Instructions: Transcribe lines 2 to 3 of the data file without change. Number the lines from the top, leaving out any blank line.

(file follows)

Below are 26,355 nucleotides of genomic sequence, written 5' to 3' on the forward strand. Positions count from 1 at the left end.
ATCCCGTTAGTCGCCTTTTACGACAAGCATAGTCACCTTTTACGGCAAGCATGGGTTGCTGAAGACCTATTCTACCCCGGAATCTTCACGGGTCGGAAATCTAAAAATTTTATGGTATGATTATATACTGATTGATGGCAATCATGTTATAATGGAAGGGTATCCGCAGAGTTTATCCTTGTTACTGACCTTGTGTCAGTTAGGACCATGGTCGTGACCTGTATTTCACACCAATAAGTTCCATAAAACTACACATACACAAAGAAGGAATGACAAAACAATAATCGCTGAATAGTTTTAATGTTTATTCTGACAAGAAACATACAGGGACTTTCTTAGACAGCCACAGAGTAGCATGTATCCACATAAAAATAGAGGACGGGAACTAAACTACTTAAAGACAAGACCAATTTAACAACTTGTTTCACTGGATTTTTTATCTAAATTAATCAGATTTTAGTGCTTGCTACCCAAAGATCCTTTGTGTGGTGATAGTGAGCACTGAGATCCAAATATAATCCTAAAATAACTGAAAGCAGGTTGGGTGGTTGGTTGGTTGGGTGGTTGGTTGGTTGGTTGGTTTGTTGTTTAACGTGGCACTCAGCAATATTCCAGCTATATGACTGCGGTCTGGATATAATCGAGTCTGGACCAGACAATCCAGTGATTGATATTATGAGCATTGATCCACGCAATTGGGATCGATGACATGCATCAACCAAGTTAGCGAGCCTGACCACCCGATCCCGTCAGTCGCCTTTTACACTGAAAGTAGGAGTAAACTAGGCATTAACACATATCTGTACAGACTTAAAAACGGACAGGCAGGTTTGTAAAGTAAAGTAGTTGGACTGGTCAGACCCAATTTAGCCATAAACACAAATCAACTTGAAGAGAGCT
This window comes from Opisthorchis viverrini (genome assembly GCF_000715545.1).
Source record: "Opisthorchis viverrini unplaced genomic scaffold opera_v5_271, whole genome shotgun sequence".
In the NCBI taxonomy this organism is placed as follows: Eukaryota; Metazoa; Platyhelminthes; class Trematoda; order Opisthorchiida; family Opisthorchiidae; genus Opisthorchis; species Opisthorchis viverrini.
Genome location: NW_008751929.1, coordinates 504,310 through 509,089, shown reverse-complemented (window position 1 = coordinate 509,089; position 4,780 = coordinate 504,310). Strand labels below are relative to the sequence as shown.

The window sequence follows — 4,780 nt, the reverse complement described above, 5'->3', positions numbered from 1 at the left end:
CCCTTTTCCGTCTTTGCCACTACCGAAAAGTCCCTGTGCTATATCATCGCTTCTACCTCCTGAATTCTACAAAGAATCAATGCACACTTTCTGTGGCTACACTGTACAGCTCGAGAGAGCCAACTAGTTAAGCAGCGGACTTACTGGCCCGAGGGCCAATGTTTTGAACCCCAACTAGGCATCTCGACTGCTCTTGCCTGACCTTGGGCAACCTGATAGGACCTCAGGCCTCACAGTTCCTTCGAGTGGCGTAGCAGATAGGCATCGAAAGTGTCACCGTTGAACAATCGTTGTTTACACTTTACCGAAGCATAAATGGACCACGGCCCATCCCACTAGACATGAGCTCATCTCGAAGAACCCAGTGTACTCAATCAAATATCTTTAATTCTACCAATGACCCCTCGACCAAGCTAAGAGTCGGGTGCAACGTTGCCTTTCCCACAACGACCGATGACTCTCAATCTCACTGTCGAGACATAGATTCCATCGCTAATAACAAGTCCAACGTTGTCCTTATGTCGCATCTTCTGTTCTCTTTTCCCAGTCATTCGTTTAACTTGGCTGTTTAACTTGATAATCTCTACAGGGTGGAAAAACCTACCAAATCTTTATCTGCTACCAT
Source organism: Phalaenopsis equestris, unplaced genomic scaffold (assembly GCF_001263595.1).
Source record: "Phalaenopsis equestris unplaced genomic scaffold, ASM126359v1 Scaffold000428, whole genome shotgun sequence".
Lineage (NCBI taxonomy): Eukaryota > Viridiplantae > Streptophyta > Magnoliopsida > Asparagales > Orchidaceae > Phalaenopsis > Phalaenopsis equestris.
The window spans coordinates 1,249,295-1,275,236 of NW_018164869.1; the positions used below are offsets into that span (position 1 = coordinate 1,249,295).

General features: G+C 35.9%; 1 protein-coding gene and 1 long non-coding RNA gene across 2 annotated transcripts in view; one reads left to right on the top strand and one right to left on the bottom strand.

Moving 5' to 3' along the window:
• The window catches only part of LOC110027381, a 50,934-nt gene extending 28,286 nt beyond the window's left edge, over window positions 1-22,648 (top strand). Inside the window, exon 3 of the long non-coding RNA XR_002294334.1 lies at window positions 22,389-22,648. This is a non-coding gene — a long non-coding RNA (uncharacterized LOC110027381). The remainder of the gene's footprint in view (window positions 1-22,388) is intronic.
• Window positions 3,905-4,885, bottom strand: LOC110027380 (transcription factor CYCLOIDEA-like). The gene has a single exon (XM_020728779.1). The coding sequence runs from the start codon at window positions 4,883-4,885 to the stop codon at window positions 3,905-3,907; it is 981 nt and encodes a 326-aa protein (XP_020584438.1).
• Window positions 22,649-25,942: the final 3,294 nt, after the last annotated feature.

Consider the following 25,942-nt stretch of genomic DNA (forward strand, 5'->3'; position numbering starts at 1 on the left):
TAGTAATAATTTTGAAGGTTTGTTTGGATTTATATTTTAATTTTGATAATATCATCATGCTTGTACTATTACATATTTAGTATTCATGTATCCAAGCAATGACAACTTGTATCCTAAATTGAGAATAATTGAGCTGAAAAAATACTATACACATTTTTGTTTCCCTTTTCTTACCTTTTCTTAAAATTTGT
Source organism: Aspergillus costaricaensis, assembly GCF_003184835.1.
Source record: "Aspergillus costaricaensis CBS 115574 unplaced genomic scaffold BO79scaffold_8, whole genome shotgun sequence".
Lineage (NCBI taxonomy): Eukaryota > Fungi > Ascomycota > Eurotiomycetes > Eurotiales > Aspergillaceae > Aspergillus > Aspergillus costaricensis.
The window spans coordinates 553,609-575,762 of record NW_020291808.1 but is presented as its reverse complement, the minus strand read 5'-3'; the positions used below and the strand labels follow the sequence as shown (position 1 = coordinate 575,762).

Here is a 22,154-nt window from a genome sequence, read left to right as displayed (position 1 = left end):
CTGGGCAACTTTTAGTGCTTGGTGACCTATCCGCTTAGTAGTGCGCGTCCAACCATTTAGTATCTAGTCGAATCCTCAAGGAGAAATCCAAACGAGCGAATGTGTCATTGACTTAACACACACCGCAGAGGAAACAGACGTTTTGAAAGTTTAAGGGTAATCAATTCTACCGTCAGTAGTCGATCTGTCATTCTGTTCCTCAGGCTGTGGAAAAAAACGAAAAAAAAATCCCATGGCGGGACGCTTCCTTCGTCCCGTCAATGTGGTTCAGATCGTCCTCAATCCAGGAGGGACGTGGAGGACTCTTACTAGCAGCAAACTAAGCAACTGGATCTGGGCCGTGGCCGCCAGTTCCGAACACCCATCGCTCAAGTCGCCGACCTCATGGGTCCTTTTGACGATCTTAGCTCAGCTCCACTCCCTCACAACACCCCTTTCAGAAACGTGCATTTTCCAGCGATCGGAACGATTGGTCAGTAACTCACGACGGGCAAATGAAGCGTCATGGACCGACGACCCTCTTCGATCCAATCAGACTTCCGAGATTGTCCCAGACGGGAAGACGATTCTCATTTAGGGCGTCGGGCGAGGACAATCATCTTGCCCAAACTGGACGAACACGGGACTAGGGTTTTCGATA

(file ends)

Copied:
ATCCCGTTAGTCGCCTTTTACGACAAGCATAGTCACCTTTTACGGCAAGCATGGGTTGCTGAAGACCTATTCTACCCCGGAATCTTCACGGGTCGGAAATCTAAAAATTTTATGGTATGATTATATACTGATTGATGGCAATCATGTTATAATGGAAGGGTATCCGCAGAGTTTATCCTTGTTACTGACCTTGTGTCAGTTAGGACCATGGTCGTGACCTGTATTTCACACCAATAAGTTCCATAAAACTACACATACACAAAGAAGGAATGACAAAACAATAATCGCTGAATAGTTTTAATGTTTATTCTGACAAGAAACATACAGGGACTTTCTTAGACAGCCACAGAGTAGCATGTATCCACATAAAAATAGAGGACGGGAACTAAACTACTTAAAGACAAGACCAATTTAACAACTTGTTTCACTGGATTTTTTATCTAAATTAATCAGATTTTAGTGCTTGCTACCCAAAGATCCTTTGTGTGGTGATAGTGAGCACTGAGATCCAAATATAATCCTAAAATAACTGAAAGCAGGTTGGGTGGTTGGTTGGTTGGGTGGTTGGTTGGTTGGTTGGTTTGTTGTTTAACGTGGCACTCAGCAATATTCCAGCTATATGACTGCGGTCTGGATATAATCGAGTCTGGACCAGACAATCCAGTGATTGATATTATGAGCATTGATCCACGCAATTGGGATCGATGACATGCATCAACCAAGTTAGCGAGCCTGACCACCCGATCCCGTCAGTCGCCTTTTACACTGAAAGTAGGAGTAAACTAGGCATTAACACATATCTGTACAGACTTAAAAACGGACAGGCAGGTTTGTAAAGTAAAGTAGTTGGACTGGTCAGACCCAATTTAGCCATAAACACAAATCAACTTGAAGAGAGCT
This window comes from Opisthorchis viverrini (genome assembly GCF_000715545.1).